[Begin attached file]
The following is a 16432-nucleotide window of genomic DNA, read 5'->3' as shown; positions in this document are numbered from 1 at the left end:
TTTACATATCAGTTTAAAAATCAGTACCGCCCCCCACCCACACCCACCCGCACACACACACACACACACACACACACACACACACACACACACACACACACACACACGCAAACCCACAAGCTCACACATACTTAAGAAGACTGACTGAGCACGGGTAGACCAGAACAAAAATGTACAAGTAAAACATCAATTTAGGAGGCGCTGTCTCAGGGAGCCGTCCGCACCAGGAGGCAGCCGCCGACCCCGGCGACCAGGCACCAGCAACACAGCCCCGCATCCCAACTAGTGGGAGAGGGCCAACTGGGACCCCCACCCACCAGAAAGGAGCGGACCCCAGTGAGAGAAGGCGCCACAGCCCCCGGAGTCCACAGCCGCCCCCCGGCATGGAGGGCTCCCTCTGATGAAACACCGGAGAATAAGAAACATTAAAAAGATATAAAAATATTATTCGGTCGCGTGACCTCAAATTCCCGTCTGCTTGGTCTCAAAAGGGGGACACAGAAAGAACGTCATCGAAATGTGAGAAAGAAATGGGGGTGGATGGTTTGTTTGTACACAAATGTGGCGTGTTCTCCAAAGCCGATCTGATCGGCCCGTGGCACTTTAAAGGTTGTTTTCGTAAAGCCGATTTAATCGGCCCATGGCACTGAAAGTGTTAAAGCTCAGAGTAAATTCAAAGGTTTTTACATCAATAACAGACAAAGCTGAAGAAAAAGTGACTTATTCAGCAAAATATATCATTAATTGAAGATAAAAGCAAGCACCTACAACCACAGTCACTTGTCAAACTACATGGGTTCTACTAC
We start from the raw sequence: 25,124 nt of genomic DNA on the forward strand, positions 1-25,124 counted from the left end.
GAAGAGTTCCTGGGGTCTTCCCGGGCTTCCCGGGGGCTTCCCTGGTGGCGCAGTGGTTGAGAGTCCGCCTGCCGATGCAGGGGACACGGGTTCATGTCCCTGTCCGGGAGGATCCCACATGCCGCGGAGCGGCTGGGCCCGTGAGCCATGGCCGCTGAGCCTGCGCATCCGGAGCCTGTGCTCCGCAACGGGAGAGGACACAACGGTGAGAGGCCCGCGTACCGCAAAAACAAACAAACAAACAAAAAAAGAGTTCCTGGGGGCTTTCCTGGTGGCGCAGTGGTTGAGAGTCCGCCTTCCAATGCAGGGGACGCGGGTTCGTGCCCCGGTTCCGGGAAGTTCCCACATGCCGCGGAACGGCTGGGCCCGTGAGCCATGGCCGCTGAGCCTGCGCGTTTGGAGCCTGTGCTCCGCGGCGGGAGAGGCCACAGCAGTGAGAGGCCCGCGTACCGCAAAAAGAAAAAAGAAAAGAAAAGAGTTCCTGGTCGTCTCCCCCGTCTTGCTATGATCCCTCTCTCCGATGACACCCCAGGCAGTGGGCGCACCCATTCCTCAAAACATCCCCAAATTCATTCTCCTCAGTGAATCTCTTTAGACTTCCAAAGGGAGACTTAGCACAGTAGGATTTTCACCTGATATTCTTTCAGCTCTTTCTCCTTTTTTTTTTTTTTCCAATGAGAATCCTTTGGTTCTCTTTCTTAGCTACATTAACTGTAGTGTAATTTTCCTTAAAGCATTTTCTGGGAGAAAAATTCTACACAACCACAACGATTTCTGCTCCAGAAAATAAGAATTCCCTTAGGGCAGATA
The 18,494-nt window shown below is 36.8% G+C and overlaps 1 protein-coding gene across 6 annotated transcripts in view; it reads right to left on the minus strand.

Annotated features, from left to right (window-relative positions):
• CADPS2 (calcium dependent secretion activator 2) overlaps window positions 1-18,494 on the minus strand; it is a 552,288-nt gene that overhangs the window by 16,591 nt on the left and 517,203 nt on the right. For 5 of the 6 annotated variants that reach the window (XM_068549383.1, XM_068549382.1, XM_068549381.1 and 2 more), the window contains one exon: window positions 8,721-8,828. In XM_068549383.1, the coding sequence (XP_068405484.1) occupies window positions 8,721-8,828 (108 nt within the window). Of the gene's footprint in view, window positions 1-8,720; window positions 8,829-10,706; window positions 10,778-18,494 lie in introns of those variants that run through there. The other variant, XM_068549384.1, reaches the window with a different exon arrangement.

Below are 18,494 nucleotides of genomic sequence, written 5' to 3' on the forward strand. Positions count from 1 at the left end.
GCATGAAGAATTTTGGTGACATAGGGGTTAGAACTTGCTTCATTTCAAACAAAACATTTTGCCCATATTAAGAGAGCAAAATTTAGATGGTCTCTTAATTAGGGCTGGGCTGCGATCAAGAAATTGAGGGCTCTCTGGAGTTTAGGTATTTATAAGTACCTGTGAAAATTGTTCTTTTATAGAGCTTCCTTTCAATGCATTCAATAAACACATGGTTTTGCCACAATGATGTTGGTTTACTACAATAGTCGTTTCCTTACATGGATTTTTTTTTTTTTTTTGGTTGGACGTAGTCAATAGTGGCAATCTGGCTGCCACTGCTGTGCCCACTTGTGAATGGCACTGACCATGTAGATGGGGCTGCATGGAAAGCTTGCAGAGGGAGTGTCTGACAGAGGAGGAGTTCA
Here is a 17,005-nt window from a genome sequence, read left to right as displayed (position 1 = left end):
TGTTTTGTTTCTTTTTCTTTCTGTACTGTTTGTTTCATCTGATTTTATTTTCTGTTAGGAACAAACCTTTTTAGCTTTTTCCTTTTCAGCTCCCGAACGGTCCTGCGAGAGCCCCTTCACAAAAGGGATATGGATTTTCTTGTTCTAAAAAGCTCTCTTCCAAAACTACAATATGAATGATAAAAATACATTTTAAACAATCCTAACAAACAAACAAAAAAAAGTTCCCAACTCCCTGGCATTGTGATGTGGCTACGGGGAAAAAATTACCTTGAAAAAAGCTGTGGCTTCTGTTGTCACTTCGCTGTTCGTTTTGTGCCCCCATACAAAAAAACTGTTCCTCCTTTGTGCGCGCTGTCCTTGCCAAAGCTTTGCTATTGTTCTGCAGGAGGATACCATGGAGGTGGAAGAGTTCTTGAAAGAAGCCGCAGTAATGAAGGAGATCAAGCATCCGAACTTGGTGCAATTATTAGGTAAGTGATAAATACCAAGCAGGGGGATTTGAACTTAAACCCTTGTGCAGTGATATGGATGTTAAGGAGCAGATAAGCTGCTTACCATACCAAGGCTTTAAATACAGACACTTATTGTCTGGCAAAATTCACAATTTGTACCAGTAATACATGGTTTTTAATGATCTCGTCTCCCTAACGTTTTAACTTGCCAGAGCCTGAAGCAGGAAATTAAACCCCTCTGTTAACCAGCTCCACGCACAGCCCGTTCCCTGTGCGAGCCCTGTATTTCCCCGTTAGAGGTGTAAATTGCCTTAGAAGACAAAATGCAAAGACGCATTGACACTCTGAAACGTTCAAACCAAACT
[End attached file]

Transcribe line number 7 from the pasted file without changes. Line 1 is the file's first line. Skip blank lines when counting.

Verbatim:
• CADPS2 (calcium dependent secretion activator 2) overlaps window positions 1-18,494 on the minus strand; it is a 552,288-nt gene that overhangs the window by 16,591 nt on the left and 517,203 nt on the right. For 5 of the 6 annotated variants that reach the window (XM_068549383.1, XM_068549382.1, XM_068549381.1 and 2 more), the window contains one exon: window positions 8,721-8,828. In XM_068549383.1, the coding sequence (XP_068405484.1) occupies window positions 8,721-8,828 (108 nt within the window). Of the gene's footprint in view, window positions 1-8,720; window positions 8,829-10,706; window positions 10,778-18,494 lie in introns of those variants that run through there. The other variant, XM_068549384.1, reaches the window with a different exon arrangement.